Bring Back the Bothies
The name of the Bothy Band came about when my brother, Mícheál, had returned from the western isles of Scotland, where he had been doing some song collecting/ singer/keyboardist Tríona Ní Dhomhnaill recounted in our interview. 'He had brought back with him some albums that had been released of the bothy music there. It was one of several names we had put into a hat. We drew that one out, everyone seemed to like it, and so it stuck. We were the Bothy Band.'
Centuries ago, bothies were huts or crude cottages that housed migrant workers - usually unmarried males -who hired out to farmers for what was conventionally a six-month period. At night, the tradition of swapping and singing ballads in the bothies became strong, and from this developed the bothy music tradition itself, an integral part of the Celtic folk heritage.
The Bothy Band sprang up earlier out of an appearance on Tony MacMahon's radio programme in the fall of 1974,' continued Trfona. Tony invited Matt Molloy and Tommy Peoples onto the show. The two were playing a lot together at the time and had a great rapport. Tony also invited myself, Mícheál, Paddy Keenan, Paddy Glackin, and Donal Lunny, who had left Planxty.'
'Seven of us - Matt, Donal, Paddy Glackin, Paddy Keenan, Tony, Mícheál, and myself - formed the group, Seachtar. It's Irish for 'Seven'. Clever, no?' Tríona chuckled. 'Anyway, we did a few gigs in the country. I remember one particularly great weekend we had in Feakle, Clare. It was mostly weekend playing for us, though, since Matt was still working as an engineer for Aer Lingus at Dublin Airport and we were all sort of spread out geographically.'
The decision to go professional full-time, I think, was hardest on Matt, since he had the Aer Lingus job. Tony had a lot of different TV and radio projects going, and he soon moved on. Paddy Glackin had his own thing going with Ceoltoirí Laighean and with his father, Tom, was a fiddler and music teacher from the Rosses. So Paddy, too, left after a while. That's when Tommy Peoples came on board. And that was the lineup we went into the studio with for our first album in 1975.'
Ask any Irish traditional musician under the age of, say, 40 which five albums he or she would take to a desert island, and almost invariably The Bothy Band', recorded in October 1975 for Mulligan Music in Dublin, will be among those selected. By no means perfect, it nevertheless revolutionised the way Irish traditional music was perceived - by the public, the critics, and even the players themselves.
The band had no musical weakness -Tríona Ní Dhomhnaill on vocals, harpsichord, and bodhran; Mícheál Ó Domhnaill on guitar and vocals, Tommy Peoples on fiddle; Matt Molloy on flute and tin whistle; Paddy Keenan on uilleann pipes and tin whistle; and Donal Lunny on bouzouki and backup vocals. The sheer audacity of playing -muscular and unflinching, roiling and tender - bowled people over. And who can forget the first time they heard Tríona sing 'Do You Love an Apple?' and 'Pretty Peg'? The effect of this dazzling debut album can still be heard today in virtually any seisiun.
MAD FOR MUSIC
Over the course of two more studio albums, 'Old Hag You Have Killed Me' (Kevin Burke replaced Tommy Peoples in May 1976 before this record was made) and 'Out of the Wind - Into the Sun' (1977), and one live album, 'Afterhours' (recorded in June 1978), plus various tours, the Bothy Bond's flame burned brightly - perhaps too brightly. 'We were all mad for the music,' explained Tríona, 'and never took care of the business side of things. We always seemed to be broke, even after packed-out gigs, and there were some long and crazy tours we did. Eventually, we burned out.'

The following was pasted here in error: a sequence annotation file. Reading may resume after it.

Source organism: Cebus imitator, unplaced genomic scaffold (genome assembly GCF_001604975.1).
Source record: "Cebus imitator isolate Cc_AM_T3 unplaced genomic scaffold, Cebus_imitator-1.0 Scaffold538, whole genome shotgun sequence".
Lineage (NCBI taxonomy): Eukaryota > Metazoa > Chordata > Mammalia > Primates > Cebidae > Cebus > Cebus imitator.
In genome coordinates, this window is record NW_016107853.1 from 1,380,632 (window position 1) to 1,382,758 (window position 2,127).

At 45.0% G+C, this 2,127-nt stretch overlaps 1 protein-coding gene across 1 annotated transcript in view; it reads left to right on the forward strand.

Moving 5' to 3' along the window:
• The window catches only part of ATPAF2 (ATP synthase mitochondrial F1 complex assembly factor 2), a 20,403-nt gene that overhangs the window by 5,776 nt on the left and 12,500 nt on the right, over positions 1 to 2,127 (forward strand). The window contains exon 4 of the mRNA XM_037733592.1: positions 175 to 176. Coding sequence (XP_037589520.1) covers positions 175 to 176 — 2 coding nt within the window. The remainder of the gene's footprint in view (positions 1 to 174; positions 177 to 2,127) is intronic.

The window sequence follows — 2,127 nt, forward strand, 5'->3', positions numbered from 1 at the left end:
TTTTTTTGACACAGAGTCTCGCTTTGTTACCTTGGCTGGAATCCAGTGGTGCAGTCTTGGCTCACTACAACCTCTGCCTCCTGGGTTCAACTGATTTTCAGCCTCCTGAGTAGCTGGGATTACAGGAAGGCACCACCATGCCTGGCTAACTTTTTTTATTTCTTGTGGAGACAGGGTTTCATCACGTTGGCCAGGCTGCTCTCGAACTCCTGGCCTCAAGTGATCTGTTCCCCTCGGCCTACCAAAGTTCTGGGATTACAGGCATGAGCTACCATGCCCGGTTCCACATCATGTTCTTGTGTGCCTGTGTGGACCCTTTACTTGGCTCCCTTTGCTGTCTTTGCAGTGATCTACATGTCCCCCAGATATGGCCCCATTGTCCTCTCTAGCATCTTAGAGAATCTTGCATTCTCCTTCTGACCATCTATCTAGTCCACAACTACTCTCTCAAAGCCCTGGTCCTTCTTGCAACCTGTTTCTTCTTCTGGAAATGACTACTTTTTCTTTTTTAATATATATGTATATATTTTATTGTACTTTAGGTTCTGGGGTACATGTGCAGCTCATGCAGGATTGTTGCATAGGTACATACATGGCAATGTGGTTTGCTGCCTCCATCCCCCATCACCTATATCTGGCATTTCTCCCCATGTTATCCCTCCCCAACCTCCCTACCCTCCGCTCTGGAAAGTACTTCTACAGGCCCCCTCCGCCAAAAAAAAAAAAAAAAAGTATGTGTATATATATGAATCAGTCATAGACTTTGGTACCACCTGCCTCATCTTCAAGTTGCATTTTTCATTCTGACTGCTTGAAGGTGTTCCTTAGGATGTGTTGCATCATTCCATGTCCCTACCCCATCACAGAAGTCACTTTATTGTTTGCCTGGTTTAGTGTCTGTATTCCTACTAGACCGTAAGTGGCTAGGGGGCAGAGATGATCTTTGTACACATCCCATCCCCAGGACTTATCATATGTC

Their first US tour touched down in Manhattan on September 23, 1976, when they played at Columbia University's McMillan Auditorium. The concert was sponsored by the New York Pinewoods Folk Music Society, and it was marred afterwards by the theft of the band's instruments from their van outside -an ill omen for any tour. No question - bad luck plagued the Bothy Band off and on during their four-year tenure.
'We were all naiive and young and just into the music, you see,' said Tríona, 'but it got to the point where no one was in control really. We never said that was the end, back in 1979, but we each went on to separate projects afterwards. The Bothy Band didn't really end - it stopped.
'I suppose it's still possible for a reunion. You know, when Nightnoise was in Ireland to play at a televised Pan-Celtic Film Festival, it almost happened. Sort of. Mícheál and I met up with Donal, and it was suggested that we all do a radio programme with other members of the Bothy Band. But then Matt couldn't make it, and the three of us said without Matt, it wouldn't be the Bothy Band. So the idea was squashed. Besides, it would have been blown up into something it wasn't and couldn't be, a full-bore reunion, and I think people would have been disappointed with the lack of rehearsal and such on radio. That wasn't the way we would want it.
'But I'd be keen for a reunion, actually, if it were done right. It would take an awful lot of organising. I'd be into it, but I wouldn't want to turn it into an oldies act. God, I'd hate to think we'd become like the Grateful Dead or something! No, I'd do it if we could play music coming from what we've all been doing since the Bothy Band stopped playing together. That would be interesting to us as musicians, I think, and that would get across to the audiences, too. I'd also want at least a month of rehearsal among all of us beforehand, so we get what we want to play down just right. It's the only way to go with a quote unquote "reunion tour".'
'Now all you have to do is find someone willing to take on the project, which would be expensive time-consuming and, well, complicated. Any ideas?'